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View Full Version : Please tell me I'm not costing a business money, or: UPS rates for businesses


Rumor_Watkins
01-18-2011, 11:54 PM
So here's the setup.

A particular outlet I order from seems to be more mom-and-pop than corporate institutional. I don't have proof of this, of course, but I just suspect.

I have ordered things from this internet store, and they offer free 2-day air UPS shipping. The bulk of their business is in shoes, so I suspect they do this to remain marginally competitive with Zappos, Endless, etc.

I've ordered things from them other than shoes, and I cannot imagine that the margins on these things is great (I'm talking like items under 10, 20 dollars) to begin with.

I guess my question is more focused on the rates businesses pay for UPS shipping than anything else. Are they paying out their nose (as I would if I shipped something 2-day air) for providing free 2-day UPS shipping, or are they getting severely discounted rates/rates based on the cost of the good shipped?

I don't feel *that* bad about it - after all, if it was a big deal, they could always limit the free 2-day to shoes, or over a certain $ amount. But I'm curious, and if it seems like I can help them out by ordering many things at once (as compared to ordering one small thing at a time), I would consider it.


So... how much less do businesses pay UPS for their shipping services?

Omar Little
01-19-2011, 09:51 AM
Why do you feel compelled to assist a business that you perceive has made a stupid business decision?

Schnitte
01-19-2011, 10:11 AM
This is anecdotal evidence, but when I was preparing to move from the UK to Germany, I looked into the international rates of various parcel companies to send stuff over. It seemed to me that most international shippers had specifc business rates. The way it worked was, essentially, that you'd set up a business account with the parcel company that would oblige you to spend a minimum amount per month on shipping. In return, you'd get hugely reduced rates on all the shippings done under the account. The particular rate of discount would depend on your type of business account, i.e. your monthly spendings, but it would be nowhere near what a one-time private customer would pay (I think I vaguely remember an offer for a business account that as a third of the regular rate, but don't take my word for it, it depends on so many circumstances).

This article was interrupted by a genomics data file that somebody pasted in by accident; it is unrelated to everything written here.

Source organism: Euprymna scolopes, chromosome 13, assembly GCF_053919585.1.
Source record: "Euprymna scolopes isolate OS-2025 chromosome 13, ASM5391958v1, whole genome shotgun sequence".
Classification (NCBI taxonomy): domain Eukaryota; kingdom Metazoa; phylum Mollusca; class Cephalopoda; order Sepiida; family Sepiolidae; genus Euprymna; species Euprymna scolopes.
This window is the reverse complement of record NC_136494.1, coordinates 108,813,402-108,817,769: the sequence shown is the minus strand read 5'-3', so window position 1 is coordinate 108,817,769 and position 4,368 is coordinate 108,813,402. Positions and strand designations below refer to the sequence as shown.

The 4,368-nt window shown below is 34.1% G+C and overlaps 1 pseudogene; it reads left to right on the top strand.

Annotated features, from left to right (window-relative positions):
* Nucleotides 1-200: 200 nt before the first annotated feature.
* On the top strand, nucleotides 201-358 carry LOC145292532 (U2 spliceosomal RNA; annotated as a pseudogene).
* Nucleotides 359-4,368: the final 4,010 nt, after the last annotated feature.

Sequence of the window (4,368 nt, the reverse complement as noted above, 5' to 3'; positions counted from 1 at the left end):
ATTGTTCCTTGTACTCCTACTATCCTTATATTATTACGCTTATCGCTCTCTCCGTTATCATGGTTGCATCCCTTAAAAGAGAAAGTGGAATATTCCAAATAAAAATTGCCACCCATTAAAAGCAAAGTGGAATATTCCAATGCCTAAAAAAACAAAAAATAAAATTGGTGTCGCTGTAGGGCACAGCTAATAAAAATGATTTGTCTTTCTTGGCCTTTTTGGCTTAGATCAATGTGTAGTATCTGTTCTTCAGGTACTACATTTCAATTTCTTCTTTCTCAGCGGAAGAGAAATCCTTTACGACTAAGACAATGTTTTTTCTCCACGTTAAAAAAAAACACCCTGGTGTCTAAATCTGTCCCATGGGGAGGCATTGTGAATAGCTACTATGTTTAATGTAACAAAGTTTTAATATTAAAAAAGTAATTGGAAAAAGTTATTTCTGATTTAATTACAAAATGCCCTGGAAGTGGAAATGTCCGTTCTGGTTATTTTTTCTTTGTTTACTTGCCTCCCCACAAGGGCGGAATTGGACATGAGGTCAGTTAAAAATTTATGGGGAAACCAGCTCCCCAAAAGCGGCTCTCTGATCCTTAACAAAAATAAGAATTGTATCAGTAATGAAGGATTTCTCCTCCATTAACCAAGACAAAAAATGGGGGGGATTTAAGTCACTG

From that perspective, the shipping cost to your mom-and-pop shop are probably manageable, since their marginal costs of sending an additional parcel on top of all the other parcels they send each months are not that high.

dolphinboy
01-19-2011, 11:22 AM
For many online retail operations, "free shipping" is rapidly becoming a normal cost of doing business. When the big guys starting doing it many smaller companies had to join in or risk losing business.

My guess is that the most businesses have increased their prices just enough to make up for the added cost of free shipping so that they don't take a big hit in most cases.

control-z
01-19-2011, 11:34 AM
For one small business I know, the actual cost of UPS 2nd day is $15 to $25 for small items. However, if you are shipping in-state or to nearby states, UPS Ground will make it there overnight, and that would be quite a bit cheaper.